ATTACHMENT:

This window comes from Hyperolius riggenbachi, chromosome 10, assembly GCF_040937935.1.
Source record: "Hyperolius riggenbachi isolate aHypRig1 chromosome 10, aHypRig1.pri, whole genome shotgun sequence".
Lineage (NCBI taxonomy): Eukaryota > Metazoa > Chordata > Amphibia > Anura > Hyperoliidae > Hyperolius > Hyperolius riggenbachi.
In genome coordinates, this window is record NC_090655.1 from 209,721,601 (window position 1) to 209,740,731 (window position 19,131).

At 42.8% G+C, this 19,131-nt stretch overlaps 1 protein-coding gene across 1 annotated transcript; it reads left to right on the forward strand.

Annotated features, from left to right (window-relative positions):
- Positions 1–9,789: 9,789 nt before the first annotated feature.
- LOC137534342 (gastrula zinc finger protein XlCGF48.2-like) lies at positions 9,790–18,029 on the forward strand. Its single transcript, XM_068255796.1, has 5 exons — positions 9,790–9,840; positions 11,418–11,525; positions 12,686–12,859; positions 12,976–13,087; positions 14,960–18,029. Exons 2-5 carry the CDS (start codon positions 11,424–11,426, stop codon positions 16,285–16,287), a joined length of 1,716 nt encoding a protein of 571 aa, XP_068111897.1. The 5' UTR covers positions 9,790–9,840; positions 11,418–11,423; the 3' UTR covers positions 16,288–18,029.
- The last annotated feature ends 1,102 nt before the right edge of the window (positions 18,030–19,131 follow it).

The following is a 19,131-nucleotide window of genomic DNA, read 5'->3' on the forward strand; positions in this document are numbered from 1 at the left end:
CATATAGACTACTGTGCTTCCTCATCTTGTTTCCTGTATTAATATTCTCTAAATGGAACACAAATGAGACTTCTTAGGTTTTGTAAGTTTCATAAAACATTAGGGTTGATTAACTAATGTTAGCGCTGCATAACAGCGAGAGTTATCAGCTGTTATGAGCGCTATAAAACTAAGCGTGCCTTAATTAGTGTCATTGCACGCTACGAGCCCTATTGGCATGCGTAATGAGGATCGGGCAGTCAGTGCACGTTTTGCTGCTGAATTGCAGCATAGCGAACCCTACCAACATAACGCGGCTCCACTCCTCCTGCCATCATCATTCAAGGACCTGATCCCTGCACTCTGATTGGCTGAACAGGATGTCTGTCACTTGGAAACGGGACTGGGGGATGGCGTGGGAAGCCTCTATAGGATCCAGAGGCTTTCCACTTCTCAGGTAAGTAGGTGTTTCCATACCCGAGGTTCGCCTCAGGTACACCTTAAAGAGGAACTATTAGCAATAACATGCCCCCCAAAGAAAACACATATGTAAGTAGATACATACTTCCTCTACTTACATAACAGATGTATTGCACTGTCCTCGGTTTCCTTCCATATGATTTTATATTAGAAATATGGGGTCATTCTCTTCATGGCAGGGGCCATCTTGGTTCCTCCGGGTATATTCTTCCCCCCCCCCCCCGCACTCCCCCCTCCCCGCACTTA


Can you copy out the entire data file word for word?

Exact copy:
This window comes from Hyperolius riggenbachi, chromosome 10, assembly GCF_040937935.1.
Source record: "Hyperolius riggenbachi isolate aHypRig1 chromosome 10, aHypRig1.pri, whole genome shotgun sequence".
Lineage (NCBI taxonomy): Eukaryota > Metazoa > Chordata > Amphibia > Anura > Hyperoliidae > Hyperolius > Hyperolius riggenbachi.
In genome coordinates, this window is record NC_090655.1 from 209,721,601 (window position 1) to 209,740,731 (window position 19,131).

At 42.8% G+C, this 19,131-nt stretch overlaps 1 protein-coding gene across 1 annotated transcript; it reads left to right on the forward strand.

Annotated features, from left to right (window-relative positions):
- Positions 1–9,789: 9,789 nt before the first annotated feature.
- LOC137534342 (gastrula zinc finger protein XlCGF48.2-like) lies at positions 9,790–18,029 on the forward strand. Its single transcript, XM_068255796.1, has 5 exons — positions 9,790–9,840; positions 11,418–11,525; positions 12,686–12,859; positions 12,976–13,087; positions 14,960–18,029. Exons 2-5 carry the CDS (start codon positions 11,424–11,426, stop codon positions 16,285–16,287), a joined length of 1,716 nt encoding a protein of 571 aa, XP_068111897.1. The 5' UTR covers positions 9,790–9,840; positions 11,418–11,423; the 3' UTR covers positions 16,288–18,029.
- The last annotated feature ends 1,102 nt before the right edge of the window (positions 18,030–19,131 follow it).

The following is a 19,131-nucleotide window of genomic DNA, read 5'->3' on the forward strand; positions in this document are numbered from 1 at the left end:
CATATAGACTACTGTGCTTCCTCATCTTGTTTCCTGTATTAATATTCTCTAAATGGAACACAAATGAGACTTCTTAGGTTTTGTAAGTTTCATAAAACATTAGGGTTGATTAACTAATGTTAGCGCTGCATAACAGCGAGAGTTATCAGCTGTTATGAGCGCTATAAAACTAAGCGTGCCTTAATTAGTGTCATTGCACGCTACGAGCCCTATTGGCATGCGTAATGAGGATCGGGCAGTCAGTGCACGTTTTGCTGCTGAATTGCAGCATAGCGAACCCTACCAACATAACGCGGCTCCACTCCTCCTGCCATCATCATTCAAGGACCTGATCCCTGCACTCTGATTGGCTGAACAGGATGTCTGTCACTTGGAAACGGGACTGGGGGATGGCGTGGGAAGCCTCTATAGGATCCAGAGGCTTTCCACTTCTCAGGTAAGTAGGTGTTTCCATACCCGAGGTTCGCCTCAGGTACACCTTAAAGAGGAACTATTAGCAATAACATGCCCCCCAAAGAAAACACATATGTAAGTAGATACATACTTCCTCTACTTACATAACAGATGTATTGCACTGTCCTCGGTTTCCTTCCATATGATTTTATATTAGAAATATGGGGTCATTCTCTTCATGGCAGGGGCCATCTTGGTTCCTCCGGGTATATTCTTCCCCCCCCCCCCCGCACTCCCCCCTCCCCGCACTTA